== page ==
All ingredients are mixed well and the pudding is placed in a refrigerator to cool and set the gel. All ingredients are selected to “tone up sluggish bowels” (146).

Slippery Elm may also be added to vegan ice cream for added smoothness. It seems that about 1 tsp added to any 1 quart vegan recipe for ice cream works well.

There remain a myriad of recipes prepared with Slippery Elm untold in this document because so many recipes exist. The basic infusion, decoction, gruel, and capsule recipes may be mixed with any number of herbs to intensify the healing action desired. The same principle applies when using poultices, salves, enemas, suppositories, pessaries, and cosmetic preparations. A world of opportunity exists for formulating new Slippery Elm combinations. Likewise, endless opportunities exist for adding Slippery Elm into food recipes as a thickening agent or to add a smooth texture to a cuisine. I have had great success with this herb in the kitchen! Bon Appetite!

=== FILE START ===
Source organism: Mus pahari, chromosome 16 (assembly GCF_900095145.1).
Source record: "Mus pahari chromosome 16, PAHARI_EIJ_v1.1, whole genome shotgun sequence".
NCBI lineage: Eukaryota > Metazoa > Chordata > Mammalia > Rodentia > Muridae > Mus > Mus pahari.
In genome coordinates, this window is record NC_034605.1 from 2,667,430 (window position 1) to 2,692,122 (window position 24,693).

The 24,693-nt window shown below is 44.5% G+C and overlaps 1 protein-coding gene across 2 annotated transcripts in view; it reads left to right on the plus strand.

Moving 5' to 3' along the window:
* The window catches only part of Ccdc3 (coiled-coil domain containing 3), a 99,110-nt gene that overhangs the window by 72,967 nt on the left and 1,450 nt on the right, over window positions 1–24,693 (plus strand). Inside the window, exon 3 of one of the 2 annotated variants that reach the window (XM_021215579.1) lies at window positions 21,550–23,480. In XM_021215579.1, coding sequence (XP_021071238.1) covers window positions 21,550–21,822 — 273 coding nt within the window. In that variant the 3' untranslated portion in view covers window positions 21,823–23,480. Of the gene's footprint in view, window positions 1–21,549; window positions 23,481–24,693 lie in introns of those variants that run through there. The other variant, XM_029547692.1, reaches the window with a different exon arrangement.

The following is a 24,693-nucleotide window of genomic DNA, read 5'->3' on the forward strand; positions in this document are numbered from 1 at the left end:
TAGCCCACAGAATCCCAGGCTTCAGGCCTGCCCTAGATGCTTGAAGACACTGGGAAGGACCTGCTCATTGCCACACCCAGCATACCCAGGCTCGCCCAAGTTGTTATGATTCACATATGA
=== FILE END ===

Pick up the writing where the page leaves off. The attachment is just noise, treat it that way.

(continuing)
Herbal Definitions:

Cell-Proliferant: the growth or production of cells
Mollify: mitigate or reduce; soften
Emollient: having the power of softening or relaxing, as a medicinal substance; soothing, esp. to the skin
Gelee: a jellied substance, esp. a cosmetic gel or a jellied food
Mucilage: gummy secretions or gelatinous substances present in plants